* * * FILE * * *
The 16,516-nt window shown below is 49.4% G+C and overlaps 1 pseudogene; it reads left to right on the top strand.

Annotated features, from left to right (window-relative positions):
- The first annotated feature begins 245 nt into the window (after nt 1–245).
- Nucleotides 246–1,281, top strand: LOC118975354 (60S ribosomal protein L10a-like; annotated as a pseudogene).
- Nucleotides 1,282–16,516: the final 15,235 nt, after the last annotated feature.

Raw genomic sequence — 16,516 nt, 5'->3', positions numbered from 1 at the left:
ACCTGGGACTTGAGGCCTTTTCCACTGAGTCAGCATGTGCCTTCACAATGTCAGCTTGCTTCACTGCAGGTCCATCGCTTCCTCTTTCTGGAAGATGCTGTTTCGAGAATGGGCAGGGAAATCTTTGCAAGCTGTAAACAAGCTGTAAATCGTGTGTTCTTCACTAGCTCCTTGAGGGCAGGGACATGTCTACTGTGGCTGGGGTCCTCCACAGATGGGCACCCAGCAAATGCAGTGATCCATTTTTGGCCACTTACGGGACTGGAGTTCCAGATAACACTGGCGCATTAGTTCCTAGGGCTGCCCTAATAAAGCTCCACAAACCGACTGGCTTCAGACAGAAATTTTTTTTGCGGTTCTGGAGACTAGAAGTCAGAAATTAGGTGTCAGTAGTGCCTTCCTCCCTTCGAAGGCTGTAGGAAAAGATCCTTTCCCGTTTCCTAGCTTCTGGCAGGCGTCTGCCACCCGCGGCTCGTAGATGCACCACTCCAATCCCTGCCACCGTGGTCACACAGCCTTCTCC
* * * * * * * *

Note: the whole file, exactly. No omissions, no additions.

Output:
The 16,516-nt window shown below is 49.4% G+C and overlaps 1 pseudogene; it reads left to right on the top strand.

Annotated features, from left to right (window-relative positions):
- The first annotated feature begins 245 nt into the window (after nt 1–245).
- Nucleotides 246–1,281, top strand: LOC118975354 (60S ribosomal protein L10a-like; annotated as a pseudogene).
- Nucleotides 1,282–16,516: the final 15,235 nt, after the last annotated feature.

Raw genomic sequence — 16,516 nt, 5'->3', positions numbered from 1 at the left:
ACCTGGGACTTGAGGCCTTTTCCACTGAGTCAGCATGTGCCTTCACAATGTCAGCTTGCTTCACTGCAGGTCCATCGCTTCCTCTTTCTGGAAGATGCTGTTTCGAGAATGGGCAGGGAAATCTTTGCAAGCTGTAAACAAGCTGTAAATCGTGTGTTCTTCACTAGCTCCTTGAGGGCAGGGACATGTCTACTGTGGCTGGGGTCCTCCACAGATGGGCACCCAGCAAATGCAGTGATCCATTTTTGGCCACTTACGGGACTGGAGTTCCAGATAACACTGGCGCATTAGTTCCTAGGGCTGCCCTAATAAAGCTCCACAAACCGACTGGCTTCAGACAGAAATTTTTTTTGCGGTTCTGGAGACTAGAAGTCAGAAATTAGGTGTCAGTAGTGCCTTCCTCCCTTCGAAGGCTGTAGGAAAAGATCCTTTCCCGTTTCCTAGCTTCTGGCAGGCGTCTGCCACCCGCGGCTCGTAGATGCACCACTCCAATCCCTGCCACCGTGGTCACACAGCCTTCTCC